Q: Could you talk about the study protocols?

A: Patients who have been referred for a screening or surveillance colonoscopy will be approached for participation. The patients will perform the FIT tests at home, and we will compare those results with colonoscopy. We will see how well each test detects cancer, or adenomatous polyps. We hope to establish clear information on the accuracy of these tests and how they perform against each other.

 

Q : Could you briefly address the knowledge gap among patients about these tests. Do you hope to raise awareness?

A: Definitely. That is a major part of this. Awareness about the importance of colorectal cancer screening is slowly increasing over time, but we still haven’t gotten to the same level of awareness as we have for other screening-detectable cancers: For example, women know they need mammograms and PAP tests. We are not at that level for colorectal cancer screening. Patients are becoming more familiar with FIT tests, but they don’t realize they can do the screening. We need to let them know. We also need to let physicians know that not every patient is excited about having a colonoscopy. The benefit is that, after they do the FIT test for a few years, the idea of a colonoscopy may grow on them. What we say about colorectal cancer screening is that any screening is better than no screening. Just match it to the patient’s preference and do it. – by Rob Volansky

 

For more information:

Navkiran K. Shokar, MD, MPH, MA, can be reached at Texas Tech University Health Sciences Center El Paso, 9849 Kenworthy St., El Paso, TX 79924; email: navkiran.shokar@ttuhsc.edu.

 

Disclosure: Shokar reports no relevant financial disclosures.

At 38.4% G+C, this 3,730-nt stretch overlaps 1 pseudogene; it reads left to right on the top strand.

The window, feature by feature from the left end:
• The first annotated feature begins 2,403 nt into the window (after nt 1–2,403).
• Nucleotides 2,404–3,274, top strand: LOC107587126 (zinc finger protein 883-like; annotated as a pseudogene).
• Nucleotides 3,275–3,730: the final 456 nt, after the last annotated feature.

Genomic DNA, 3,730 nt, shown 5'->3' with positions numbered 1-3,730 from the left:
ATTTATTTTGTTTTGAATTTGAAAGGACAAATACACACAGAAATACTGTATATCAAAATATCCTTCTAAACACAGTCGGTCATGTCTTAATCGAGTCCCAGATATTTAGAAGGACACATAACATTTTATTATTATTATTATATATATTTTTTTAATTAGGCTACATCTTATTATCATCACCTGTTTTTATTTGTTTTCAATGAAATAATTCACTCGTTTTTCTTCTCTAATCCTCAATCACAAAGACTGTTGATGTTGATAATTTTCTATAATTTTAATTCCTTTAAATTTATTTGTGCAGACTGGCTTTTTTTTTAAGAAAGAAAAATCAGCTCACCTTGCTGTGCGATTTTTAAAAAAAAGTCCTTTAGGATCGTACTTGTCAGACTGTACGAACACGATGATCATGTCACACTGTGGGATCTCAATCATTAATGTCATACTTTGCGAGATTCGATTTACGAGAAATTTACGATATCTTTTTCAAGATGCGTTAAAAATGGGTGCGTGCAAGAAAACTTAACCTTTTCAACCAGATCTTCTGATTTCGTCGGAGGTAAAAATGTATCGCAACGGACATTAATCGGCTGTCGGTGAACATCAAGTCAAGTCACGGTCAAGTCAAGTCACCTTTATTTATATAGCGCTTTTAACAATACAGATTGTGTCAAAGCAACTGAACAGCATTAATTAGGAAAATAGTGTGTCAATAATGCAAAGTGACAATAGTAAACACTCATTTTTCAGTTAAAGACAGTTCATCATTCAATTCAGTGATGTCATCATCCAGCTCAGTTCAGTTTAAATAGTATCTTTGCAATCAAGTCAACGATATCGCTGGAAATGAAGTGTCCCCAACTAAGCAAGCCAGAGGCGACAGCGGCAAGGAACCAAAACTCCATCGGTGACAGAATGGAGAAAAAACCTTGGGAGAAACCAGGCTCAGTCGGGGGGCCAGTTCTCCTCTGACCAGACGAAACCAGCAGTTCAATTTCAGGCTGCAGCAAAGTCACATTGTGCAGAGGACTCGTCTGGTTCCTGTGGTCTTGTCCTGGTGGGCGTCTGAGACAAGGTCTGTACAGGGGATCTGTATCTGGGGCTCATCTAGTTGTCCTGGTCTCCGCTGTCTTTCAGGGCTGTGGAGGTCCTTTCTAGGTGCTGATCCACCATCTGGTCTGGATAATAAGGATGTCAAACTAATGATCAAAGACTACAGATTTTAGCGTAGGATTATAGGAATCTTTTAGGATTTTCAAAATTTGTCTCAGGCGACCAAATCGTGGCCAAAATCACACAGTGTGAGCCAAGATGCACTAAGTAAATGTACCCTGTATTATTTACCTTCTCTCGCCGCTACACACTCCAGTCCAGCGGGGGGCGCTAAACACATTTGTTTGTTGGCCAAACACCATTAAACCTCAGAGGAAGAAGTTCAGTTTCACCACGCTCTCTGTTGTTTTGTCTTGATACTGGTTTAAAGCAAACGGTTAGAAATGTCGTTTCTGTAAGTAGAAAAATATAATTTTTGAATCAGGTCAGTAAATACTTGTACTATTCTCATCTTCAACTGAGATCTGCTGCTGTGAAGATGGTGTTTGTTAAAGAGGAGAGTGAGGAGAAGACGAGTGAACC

Navkiran Shokar 

A group of researchers at three sites in the United States have received a $4.5 million grant to determine the relative effectiveness of four fecal immunochemical tests for colorectal cancer screening compared with colonoscopy.

Navkiran Shokar, MD, MPH, MA, professor, vice chair for research and director for cancer prevention and control at Texas Tech University Health Sciences Center El Paso, and colleagues intend to enroll 3,600 adults aged 50 to 85 years who have been designated for a colonoscopy.

Study participants will be given four fecal immunochemical tests (FIT), and then they will undergo colonoscopy.

The 5-year study — 4 years for data collection and 1 year for analysis — will be led by Barcey Levy, MD, PhD, Iowa Academy of Family Physicians endowed chair in rural medicine and professor of family medicine at University of Iowa.

HemOnc Today spoke with Shokar about the study, the potential implications of the results, and how FIT testing may be able to increase colorectal cancer screening rates.

 

Question: How can FIT tests contribute to increased colorectal cancer screening?

Answer: Colorectal cancer screening is unusual because there is more than one type of test recommended for it. In addition to colonoscopy, there are stool-based tests, FIT is an example of one of those. This type of test uses antibody to detect hemoglobin. It is more accurate than its predecessor, which was a chemical-based test. But this is only one class of tests. Other tests that are recommended include sigmoidoscopy, a stool DNA test and CT colonography. In the United States, physicians tend to prefer recommending colonoscopy because it is a one-time test, and they don’t have to worry about it again for 5 or 10 years. The problem is that patients aren’t necessarily as enthusiastic about colonoscopy as some physicians are. In order to get screening rates up, we can’t keep offering colonoscopy as the only test. We need to offer the FIT test, as well. Studies indicate that, when you give patients the choice, a certain subset will prefer FIT. If we want to get population-based screening rates improved, we have got to do a better job recommending FIT. That’s where this study comes in. Although stool-based tests are cleared by the FDA, there still is not good real-world information that will allow us to compare across different tests. This study will give physicians and patients better information about test sensitivity and test characteristics in the real world.